Gvasalia has a similar penchant for challenging convention, questioning standard industry practices, taking a sociological approach to analyzing what triggers consumer desire and “understanding the mechanisms of seduction,” according to Guichot.
She also highlighted his garment-focused, wardrobe-building approach free of specific themes — an orientation he honed over three-and-a-half years at Maison Martin Margiela. He subsequently worked at Vuitton before launching Vetements in 2014, which he quickly heated to the boiling point with his radically reconfigured, oversize streetwear and electric fashion shows.
Born in Georgia, Gvasalia first studied international economics at Tbilisi State University before he enrolled in Antwerp’s Royal Academy of Fine Arts, which spawned the original Antwerp Six in the early Eighties. He graduated with a master’ degree in fashion design in 2006, later that year collaborating with Walter van Beirendonck, one of the Six, on his men’s collections.
He joined Margiela in 2009 after the Belgian founder retired, and was responsible for the women’s collections. In 2013, he moved over to Louis Vuitton, where he was senior designer of women’s ready-to-wear collections, initially under Marc Jacobs and briefly under Ghesquière. But it was his Vetements project — billed as a creative collective and with Gvasalia’s brother Guram functioning as co-owner and business head — that thrust him onto the international radar. His raw and electrifying fall 2015 show, staged in the basement darkrooms of the seedy gay club Le Dépot, attracted a battalion of major editors and celebrities, including Jared Leto and Kanye West.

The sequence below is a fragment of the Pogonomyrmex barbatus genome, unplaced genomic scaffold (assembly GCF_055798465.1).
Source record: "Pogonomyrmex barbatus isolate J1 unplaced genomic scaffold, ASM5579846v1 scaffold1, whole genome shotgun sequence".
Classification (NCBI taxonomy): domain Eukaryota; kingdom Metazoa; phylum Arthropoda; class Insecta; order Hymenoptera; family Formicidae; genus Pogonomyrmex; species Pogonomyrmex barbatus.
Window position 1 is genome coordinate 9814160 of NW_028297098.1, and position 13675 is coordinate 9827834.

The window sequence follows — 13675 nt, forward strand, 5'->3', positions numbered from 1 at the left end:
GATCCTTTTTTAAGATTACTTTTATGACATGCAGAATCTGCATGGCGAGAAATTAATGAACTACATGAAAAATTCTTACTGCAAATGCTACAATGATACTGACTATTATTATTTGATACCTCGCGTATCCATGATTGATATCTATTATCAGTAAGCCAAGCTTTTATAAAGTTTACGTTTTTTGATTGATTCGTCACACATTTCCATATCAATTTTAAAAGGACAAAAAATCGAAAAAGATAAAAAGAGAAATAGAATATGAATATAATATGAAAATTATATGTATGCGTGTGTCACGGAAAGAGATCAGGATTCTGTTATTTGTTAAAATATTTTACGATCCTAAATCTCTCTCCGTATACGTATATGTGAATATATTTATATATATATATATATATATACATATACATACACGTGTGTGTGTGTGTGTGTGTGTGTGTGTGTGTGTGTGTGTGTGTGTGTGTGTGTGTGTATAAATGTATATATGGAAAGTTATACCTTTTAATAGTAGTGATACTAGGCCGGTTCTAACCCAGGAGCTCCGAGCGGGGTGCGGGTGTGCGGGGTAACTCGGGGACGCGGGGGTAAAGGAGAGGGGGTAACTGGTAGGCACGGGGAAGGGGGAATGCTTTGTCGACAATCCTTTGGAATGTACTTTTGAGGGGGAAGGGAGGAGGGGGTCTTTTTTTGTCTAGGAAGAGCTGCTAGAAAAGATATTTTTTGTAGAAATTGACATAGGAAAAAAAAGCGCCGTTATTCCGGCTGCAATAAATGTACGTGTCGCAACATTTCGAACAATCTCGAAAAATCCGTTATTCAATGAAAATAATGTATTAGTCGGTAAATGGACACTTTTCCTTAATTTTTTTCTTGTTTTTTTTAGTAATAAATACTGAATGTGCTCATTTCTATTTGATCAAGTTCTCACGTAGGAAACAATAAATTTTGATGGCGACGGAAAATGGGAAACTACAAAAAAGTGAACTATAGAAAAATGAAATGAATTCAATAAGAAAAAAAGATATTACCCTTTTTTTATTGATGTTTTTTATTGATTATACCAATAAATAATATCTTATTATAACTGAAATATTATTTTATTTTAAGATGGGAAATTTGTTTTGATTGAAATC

To show his spring collection on Oct. 1, he chose Le Président, a sprawling Chinese restaurant in the Belleville neighborhood that is neither pretty nor spotless, and paraded oversize workwear shirts, logo hoodies and apron dresses made of plastic tablecloths.
Named after the French word for clothing, his label spells out a purpose: creating a wardrobe based on the staples the young and plugged-in wear today — jeans, hoodies, T-shirts, bomber jackets — all injected with attitude.
The upstart fashion house almost doubled its distribution for fall 2015 to 85 doors internationally, with particular strength in the U.S. and Korea, although revenues are still south of 2 million euros, or $2.2 million at current exchange.
“It’s really a very product-oriented approach creatively,” Gvasalia told WWD in a recent interview. “The garment itself is for me the most inspirational piece, the way it’s constructed. In our aesthetic, what’s most important is the attitude this garment brings to the person wearing it. I feel that the clothes we do are quite wearable and that’s why people relate to them.”